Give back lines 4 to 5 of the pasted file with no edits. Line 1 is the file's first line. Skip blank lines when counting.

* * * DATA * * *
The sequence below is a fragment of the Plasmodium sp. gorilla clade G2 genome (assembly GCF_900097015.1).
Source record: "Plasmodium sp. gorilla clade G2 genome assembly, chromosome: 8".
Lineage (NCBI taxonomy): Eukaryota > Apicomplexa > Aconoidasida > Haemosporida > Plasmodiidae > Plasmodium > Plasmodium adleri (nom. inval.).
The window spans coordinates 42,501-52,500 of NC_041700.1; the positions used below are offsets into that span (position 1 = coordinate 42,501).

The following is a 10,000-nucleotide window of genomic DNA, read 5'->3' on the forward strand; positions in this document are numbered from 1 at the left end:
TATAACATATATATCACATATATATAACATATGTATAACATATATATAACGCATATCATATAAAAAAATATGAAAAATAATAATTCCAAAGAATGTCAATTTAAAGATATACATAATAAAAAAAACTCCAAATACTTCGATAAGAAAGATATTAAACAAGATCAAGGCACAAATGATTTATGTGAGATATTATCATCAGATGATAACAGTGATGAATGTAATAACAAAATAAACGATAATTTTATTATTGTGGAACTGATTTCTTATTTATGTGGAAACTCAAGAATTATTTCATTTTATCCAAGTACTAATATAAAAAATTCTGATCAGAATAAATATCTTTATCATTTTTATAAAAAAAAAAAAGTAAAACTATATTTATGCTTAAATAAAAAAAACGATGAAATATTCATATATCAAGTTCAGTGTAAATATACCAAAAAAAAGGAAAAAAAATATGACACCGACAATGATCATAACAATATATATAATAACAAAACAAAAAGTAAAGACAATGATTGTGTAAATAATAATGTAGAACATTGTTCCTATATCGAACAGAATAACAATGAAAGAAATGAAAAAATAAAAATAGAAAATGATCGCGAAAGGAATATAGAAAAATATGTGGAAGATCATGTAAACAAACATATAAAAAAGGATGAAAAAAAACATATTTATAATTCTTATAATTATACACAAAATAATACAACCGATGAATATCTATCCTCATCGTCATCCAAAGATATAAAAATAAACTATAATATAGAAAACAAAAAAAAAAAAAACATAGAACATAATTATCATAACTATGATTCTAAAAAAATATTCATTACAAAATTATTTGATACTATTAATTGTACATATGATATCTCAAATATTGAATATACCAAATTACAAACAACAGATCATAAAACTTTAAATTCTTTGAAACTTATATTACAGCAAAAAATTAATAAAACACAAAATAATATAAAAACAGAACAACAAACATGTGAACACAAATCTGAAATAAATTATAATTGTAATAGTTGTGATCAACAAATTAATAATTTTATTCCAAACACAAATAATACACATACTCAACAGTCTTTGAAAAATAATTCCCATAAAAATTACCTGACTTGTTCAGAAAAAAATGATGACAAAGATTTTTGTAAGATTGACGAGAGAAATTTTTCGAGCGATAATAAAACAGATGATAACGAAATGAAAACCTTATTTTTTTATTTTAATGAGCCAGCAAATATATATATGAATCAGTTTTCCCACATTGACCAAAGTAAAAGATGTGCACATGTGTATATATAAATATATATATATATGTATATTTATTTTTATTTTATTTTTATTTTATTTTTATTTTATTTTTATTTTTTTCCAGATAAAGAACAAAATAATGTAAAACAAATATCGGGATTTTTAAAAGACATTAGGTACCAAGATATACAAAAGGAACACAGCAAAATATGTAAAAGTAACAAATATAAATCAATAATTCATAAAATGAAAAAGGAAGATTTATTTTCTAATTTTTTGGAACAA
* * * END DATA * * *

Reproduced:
The window spans coordinates 42,501-52,500 of NC_041700.1; the positions used below are offsets into that span (position 1 = coordinate 42,501).

The following is a 10,000-nucleotide window of genomic DNA, read 5'->3' on the forward strand; positions in this document are numbered from 1 at the left end: